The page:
This study examines injury mechanisms among rear seated restrained child occupants between 9 and 17 years of age using in-depth crash investigation. It was intended to determine whether current crash assessment protocols could be improved to better represent non-booster seat using children in the rear seat of cars. Rear seat occupants aged older than 9 years were recruited from 6 major NSW trauma and paediatric hospitals. A detailed review of injury mechanisms, crash and restraint factors and injury outcome was conducted.
The case series consists of 20 occupants aged 9-17 years, 14 were in frontal impacts, 5 in side impact and 1 rear impact. Three occupants used a lap only belt and the remainder used lap sash belts. Thoracolumbar spine, chest and abdominal injuries were the most common injuries in frontal crashes. Head and pelvic injuries featured in side impacts. A neck injury was present in a rear impact case. Thoracolumbar spine injuries were associated with lumbar flexion in combination with submarining; and with axial compression, caused by excessive chest loads. Abdominal and chest injury was associated with belt loading. In side impact, contact with intruding structures was the primary mechanism of injury.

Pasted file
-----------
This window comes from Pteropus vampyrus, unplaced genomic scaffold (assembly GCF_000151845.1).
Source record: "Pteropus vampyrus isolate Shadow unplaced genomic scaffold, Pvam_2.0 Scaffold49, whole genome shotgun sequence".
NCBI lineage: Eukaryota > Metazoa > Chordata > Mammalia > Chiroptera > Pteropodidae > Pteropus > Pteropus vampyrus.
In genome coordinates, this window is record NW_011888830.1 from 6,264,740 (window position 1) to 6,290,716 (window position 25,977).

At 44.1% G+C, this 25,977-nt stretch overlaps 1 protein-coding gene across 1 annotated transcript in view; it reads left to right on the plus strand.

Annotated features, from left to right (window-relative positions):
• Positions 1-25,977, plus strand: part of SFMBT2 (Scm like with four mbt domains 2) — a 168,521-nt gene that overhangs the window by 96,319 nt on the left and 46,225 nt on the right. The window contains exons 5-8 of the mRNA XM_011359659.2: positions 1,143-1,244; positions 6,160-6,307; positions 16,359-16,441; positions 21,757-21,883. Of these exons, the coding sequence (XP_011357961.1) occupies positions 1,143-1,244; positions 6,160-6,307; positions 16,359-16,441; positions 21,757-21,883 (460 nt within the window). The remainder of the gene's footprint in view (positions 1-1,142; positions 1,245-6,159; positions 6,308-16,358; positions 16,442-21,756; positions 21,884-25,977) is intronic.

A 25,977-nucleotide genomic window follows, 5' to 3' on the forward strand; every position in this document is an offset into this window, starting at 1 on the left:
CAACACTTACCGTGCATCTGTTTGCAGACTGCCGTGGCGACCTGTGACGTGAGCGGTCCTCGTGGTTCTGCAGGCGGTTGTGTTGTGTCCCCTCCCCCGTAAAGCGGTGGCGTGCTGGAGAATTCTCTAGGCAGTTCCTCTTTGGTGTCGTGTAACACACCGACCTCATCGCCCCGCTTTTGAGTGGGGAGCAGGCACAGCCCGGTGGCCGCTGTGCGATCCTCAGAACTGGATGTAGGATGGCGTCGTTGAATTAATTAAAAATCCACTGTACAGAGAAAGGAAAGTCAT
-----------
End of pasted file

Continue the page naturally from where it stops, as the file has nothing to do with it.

Although this case series is not representative of all rear seated children in crashes, the high proportion of thoracolumbar spine and abdominal injuries observed indicates a need for greater focus on preventing these injuries in older children using the rear seat. During vehicle crash testing, the inclusion of lumbar spine injury measures in dummies would allow for a greater understanding of the effectiveness of safety technologies in the rear seat, as would validated measures of abdominal injury.
Dummy measurements in front seat assessment focus on head, neck, chest and femur loads. While protecting these regions is important for all occupants, this study has demonstrated other body regions that require assessment when addressing rear seat occupant protection. Further the majority of injury in this case series would not be captured using existing front seat dummy protocols.
The results indicate different injury sources for rear occupants than reported for front occupants. Simply extending existing front seat assessment protocols to the rear seat may not adequately assess injury risk for older children in the rear seat.